“Additionally, the somewhat strange premise of the play makes me optimistic that it’s the type of unusual, experimental project that audiences have come to expect from the Springboard Season,” he said, adding, ”I have seen plenty of Springboard shows and have participated in a few as an actor, but have never led one myself.”

A birthday tribute to American composer and lyricist Stephen Sondheim will be directed and performed by Jean Maxon Carpenter, of Wakefield. She has also done other Springboard productions.

“I am really into celebrating birthdays,” she said about choosing the composer’s birthday as a project, noting, “I did a celebration of Leonard Bernstein’s birthday in August 2018.” Her plan is to play Sondheim songs on the piano with other instrumental accompaniments as well as with a dozen or so singers. She also plans to buy and serve a large sheet birthday cake to the audience, too.

“The original concept (of Springboard) was to come in and do new things…It’s a really rich experience. Every Friday night during the Springboard season the theater is hopping with exciting new ventures and programs. You never know what you’re going to get,” she said.

The spinoff of Dungeons & Dragons, a contemporary fantasy game with improvisation and character development, began with friends getting together weekly and then morphing into improvisors creating worlds and characters as they played out roles and scenes, said Maddie England of Kingston who is co-sponsor of this project.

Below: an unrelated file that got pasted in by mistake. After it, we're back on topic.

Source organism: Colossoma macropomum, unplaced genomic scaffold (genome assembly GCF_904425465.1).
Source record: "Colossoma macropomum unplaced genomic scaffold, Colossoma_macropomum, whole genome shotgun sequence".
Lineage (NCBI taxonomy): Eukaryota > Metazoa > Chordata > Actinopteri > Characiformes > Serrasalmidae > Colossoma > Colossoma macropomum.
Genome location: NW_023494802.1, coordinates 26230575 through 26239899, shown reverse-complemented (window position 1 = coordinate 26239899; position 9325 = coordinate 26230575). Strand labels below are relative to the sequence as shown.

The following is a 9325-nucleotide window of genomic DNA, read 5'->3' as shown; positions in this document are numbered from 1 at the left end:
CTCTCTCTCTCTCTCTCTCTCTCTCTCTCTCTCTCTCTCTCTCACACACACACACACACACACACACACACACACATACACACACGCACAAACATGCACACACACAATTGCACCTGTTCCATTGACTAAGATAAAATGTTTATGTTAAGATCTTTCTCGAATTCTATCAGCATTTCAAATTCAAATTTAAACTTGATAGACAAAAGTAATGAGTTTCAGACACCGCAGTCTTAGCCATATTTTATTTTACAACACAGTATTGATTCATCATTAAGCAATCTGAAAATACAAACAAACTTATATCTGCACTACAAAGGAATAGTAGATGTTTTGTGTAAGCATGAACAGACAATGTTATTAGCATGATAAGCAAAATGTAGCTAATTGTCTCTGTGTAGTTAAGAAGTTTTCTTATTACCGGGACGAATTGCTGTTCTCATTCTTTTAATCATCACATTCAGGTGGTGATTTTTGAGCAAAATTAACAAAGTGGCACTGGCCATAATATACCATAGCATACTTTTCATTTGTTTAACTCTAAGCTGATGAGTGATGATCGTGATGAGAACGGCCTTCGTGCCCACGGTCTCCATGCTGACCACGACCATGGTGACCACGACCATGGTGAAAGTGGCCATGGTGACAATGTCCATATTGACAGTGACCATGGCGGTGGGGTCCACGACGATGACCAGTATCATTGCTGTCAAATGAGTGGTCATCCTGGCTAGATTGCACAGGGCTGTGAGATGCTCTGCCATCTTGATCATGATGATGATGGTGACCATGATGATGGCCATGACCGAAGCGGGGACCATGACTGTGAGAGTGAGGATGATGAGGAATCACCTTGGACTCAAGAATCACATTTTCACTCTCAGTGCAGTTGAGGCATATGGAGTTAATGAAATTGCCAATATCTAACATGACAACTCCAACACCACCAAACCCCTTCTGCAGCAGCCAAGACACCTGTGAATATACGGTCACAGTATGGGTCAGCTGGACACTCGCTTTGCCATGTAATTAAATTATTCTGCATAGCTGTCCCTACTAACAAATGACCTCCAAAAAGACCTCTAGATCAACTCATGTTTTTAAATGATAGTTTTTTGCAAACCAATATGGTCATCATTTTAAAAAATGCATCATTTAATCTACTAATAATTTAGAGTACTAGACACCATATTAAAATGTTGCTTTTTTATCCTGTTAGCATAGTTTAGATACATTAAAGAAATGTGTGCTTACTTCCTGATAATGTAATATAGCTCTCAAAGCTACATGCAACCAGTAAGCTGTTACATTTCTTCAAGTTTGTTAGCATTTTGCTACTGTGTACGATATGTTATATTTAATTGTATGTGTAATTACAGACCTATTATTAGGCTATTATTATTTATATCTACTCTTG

“We quickly realized that not only were D&D and improv one in the same, but they could both help to enhance one another,” she said. This fall her friend, Katherine Tivin, suggested they bring their home-brewed stories to the stage in an improvised long-form fantasy show, with nods to D&D.

“Both Katherine and I are excited to be directing our first ever show together, and to bring the fun and silliness that we’ve found through D&D to the world of improv and theater,” she added.

Tivin said, “For us, this is our way to learn how to not only work with many different moving parts, but to also learn how to captivate the thrill of adventure and fantasy on stage. We hope to succeed in sharing a world of imagination and creativity that connects with our audience and encourages them to explore their own stories.”

Theater as Community

Cady said that these examples illustrate both unique and new opportunities in local theater as well as how the non-profit CTC fulfills its mission of fostering community through theater experiences and performances.

“We all believe that coming to the theater, and having a robust live performance space in town, makes this a better place to live. The more you connect to the community, as an individual, the better for your health, better for your well-being, happiness, and all these things,” she said.

Embracing the community also means a big hug for diversity among performers, artistic presentations and perspectives, said Cady.

“We want this to be a place where everybody feels comfortable,” she said, “so we work hard to make that central to everything we do. A project like Springboard is what we want for community members, for people who do not necessarily always have somewhere where they can speak their voice.”

“We want them to know that they can come, feel safe trying something and that they can feel like they can be part of it, “ Cady said.